Cartoonist Taylor Dow on Recreating “In-Between Spaces” in the Virtual Classroom
Comic artist and educator Taylor Dow has been running youth arts programs for 13–18 year-olds over Zoom since the pandemic ended in-person after-school programs in the spring. During a recent Creative Virtual Teaching Solutions workshop at foundry10, Taylor shared good, bad, and beautifully awkward stories from teaching in the virtual classroom.
“We all have to see ourselves on Zoom. Imagine being a teenager and having a mirror in front of you while you talk. It’s brutal,” said Taylor.
Several foundry10 educators agreed with this sentiment over Zoom chat. Taylor paused the lecture to read the Zoom chat comments aloud and laughed, prompting more foundry10 team members to share idiosyncrasies of online teaching in the chat box:
“I’m always checking to make sure there’s no glare from my glasses,” wrote foundry10 Digital Audio educator Chelsi Gorzelsky.
“I can’t stop looking at my own mouth,” wrote foundry10 Artistic Design educator, Jon Garaizar.
Encouraging side conversations in the Zoom chat box is a core tenant of the unofficial Taylor Dow teaching philosophy.
“Those in-between spaces; the experience of looking at the back of someone’s head; the experience of wanting to make friends; the experience of being in a hallway; the experience of eating together — it’s all gone,” said Taylor. “Finding ways to fill those spaces is very important for students.”
Taylor designed a virtual classroom that lowers the stakes and tries to fill the social void left in the wake of COVID-19 by providing access to playful, engaging virtual learning experiences.
“It’s not so much about what they’re making, not even so much about what they’re learning, but more a question of — can this place be a respite?” said Taylor. “We’re all so worried about what’s coming next, what came before. Try to give your students some relief from that.”
Educational Justice Starts with Equitable Family Engagement
By Riddhi Divanji, Ella Shahn, and Sydney Parker, foundry10
Whether conducting a home visit or teaching virtually, the COVID-19 pandemic has forced teachers, school administrators, and youth-serving organizations unprecedented access to the home lives of their students. This intimate blending of school and home can feel invasive at times, but is also a meaningful opportunity to build deeper relationships with families who are part of historically marginalized social groups in school communities.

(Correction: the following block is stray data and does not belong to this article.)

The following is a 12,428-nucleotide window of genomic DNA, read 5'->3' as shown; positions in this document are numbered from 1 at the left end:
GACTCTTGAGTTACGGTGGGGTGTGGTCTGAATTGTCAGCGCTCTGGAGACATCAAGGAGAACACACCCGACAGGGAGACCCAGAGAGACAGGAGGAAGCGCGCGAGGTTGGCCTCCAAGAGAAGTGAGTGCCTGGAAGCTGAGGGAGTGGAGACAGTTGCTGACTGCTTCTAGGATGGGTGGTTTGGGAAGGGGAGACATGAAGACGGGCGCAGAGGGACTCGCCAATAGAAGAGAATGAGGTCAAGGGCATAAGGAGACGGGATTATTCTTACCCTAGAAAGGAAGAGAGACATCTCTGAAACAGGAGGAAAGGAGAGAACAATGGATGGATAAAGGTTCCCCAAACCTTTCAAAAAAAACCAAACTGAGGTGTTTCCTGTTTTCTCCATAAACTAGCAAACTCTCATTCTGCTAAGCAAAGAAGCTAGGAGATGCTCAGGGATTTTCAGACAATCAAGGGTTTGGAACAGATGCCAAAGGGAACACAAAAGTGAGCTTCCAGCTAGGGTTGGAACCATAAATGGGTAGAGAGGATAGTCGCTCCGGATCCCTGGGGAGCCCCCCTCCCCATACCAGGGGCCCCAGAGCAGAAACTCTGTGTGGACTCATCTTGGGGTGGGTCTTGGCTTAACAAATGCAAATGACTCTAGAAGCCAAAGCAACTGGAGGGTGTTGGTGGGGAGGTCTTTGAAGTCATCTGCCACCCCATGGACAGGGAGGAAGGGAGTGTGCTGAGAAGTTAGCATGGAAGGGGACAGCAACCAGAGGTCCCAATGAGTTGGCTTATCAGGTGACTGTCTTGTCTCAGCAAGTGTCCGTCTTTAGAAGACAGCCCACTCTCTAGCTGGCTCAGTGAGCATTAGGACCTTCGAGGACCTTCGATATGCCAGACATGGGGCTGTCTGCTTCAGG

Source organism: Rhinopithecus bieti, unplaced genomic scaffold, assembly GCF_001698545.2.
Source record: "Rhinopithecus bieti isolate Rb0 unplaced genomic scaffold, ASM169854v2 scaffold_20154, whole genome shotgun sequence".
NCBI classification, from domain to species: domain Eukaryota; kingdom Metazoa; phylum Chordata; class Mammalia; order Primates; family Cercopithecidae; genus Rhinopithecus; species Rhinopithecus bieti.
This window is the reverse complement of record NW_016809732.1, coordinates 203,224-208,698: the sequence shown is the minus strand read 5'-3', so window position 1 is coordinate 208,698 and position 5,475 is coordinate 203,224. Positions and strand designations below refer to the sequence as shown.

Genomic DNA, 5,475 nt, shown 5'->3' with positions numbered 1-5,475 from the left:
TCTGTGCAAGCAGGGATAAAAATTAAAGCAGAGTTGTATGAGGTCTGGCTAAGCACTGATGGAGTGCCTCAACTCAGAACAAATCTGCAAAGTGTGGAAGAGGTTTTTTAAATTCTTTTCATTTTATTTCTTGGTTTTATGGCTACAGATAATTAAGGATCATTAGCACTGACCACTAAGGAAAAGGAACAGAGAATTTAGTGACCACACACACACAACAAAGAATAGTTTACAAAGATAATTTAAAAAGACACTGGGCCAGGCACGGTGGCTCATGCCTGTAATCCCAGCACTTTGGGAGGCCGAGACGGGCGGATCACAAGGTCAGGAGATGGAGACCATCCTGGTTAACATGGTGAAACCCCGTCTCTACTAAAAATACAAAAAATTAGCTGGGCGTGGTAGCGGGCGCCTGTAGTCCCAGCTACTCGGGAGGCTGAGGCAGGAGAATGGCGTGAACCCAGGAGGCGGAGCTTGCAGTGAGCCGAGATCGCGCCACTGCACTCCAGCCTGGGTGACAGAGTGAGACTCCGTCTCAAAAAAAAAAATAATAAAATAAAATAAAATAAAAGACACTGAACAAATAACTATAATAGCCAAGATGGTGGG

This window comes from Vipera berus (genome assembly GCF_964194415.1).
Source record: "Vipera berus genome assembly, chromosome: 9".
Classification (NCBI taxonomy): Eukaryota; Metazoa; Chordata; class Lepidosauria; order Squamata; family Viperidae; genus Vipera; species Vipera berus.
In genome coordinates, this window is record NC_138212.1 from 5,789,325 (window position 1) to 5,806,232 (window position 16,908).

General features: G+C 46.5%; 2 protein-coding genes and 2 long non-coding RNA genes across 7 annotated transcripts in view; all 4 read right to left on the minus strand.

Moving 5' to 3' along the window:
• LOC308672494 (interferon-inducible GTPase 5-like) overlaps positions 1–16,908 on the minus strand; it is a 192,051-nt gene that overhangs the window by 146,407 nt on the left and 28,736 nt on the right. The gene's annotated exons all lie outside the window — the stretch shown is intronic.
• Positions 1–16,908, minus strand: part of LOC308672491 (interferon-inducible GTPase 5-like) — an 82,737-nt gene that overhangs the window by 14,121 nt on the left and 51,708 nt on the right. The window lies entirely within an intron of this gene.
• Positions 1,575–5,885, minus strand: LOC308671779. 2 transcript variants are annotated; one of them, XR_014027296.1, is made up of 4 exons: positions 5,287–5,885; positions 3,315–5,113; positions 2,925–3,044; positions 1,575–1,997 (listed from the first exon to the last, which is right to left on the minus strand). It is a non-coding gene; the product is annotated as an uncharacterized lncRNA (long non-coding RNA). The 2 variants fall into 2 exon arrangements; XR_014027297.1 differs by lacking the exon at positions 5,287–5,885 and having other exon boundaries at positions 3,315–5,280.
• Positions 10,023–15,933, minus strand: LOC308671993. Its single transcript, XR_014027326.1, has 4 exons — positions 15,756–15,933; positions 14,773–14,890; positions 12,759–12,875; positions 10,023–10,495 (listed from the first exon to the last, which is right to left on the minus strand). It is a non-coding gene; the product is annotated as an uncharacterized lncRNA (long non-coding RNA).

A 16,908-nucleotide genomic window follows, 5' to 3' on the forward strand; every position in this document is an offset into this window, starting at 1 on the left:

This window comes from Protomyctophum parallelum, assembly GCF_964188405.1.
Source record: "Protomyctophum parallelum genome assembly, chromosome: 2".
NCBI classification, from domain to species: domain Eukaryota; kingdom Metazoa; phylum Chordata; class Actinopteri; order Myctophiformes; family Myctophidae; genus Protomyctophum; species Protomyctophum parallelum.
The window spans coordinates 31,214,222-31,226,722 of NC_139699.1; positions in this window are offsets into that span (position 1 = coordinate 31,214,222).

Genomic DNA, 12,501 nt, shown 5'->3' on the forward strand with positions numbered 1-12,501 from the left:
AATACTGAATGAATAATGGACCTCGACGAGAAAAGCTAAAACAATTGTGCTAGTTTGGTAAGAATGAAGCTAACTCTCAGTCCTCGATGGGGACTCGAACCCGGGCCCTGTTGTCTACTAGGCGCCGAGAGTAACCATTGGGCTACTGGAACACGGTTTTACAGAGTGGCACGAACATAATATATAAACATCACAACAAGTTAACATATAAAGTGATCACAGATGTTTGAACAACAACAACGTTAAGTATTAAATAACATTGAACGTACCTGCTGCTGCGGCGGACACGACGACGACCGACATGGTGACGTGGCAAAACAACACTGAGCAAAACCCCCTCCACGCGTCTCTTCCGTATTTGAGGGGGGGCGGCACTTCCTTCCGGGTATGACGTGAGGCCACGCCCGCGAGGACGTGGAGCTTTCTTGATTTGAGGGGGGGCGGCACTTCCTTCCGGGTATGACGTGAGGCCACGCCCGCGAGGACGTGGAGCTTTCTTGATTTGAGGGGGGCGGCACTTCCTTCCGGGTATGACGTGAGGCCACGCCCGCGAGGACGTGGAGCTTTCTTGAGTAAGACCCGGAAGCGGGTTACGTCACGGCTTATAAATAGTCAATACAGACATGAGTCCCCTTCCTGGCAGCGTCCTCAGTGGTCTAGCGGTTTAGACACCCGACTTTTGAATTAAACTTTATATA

To learn more about how to engage with low-income, POC, immigrant, and world-language speaking families during COVID, many school administrators and organizations across the country are using surveys to assess each family’s needs and preferences. But not all surveys are created equal. Far too often, families give their time in hopes of contributing to positive change in their school communities, but rarely get to see the final data or their words turned into action.
“Part of the reason that there’s so much fatigue with answering anything — whether it’s a survey collecting data from families or a conversation — is that they have experienced time and time again nothing happening as a result of them sharing their challenges,” said Dr. Ann Ishimaru, associate professor at the University of Washington School of Education and author of Just Schools.
Ishimaru and UW researchers Jondou Chen and Aditi Rajendran collaborated with the Southeast Seattle Education Coalition (SESEC), local schools, caregivers, community organizations, and other stakeholders to design an equitable family engagement survey for Southeast Seattle schools. The survey was adapted from a previous co-design process the UW researchers had developed with input from community leaders across the region. Foundry10 research coordinators Riddhi Divanji and Ella Shahn supported the Southeast Seattle effort through data collection and analysis support.
Ishimaru spoke with Divanji about family engagement and equitable survey design collaborations with families and communities during COVID-19 remote learning. Here are a few takeaways from their conversation that may be valuable for researchers, school administrators, youth-serving organizations, and educators looking to build equitable family engagement into their professional practice.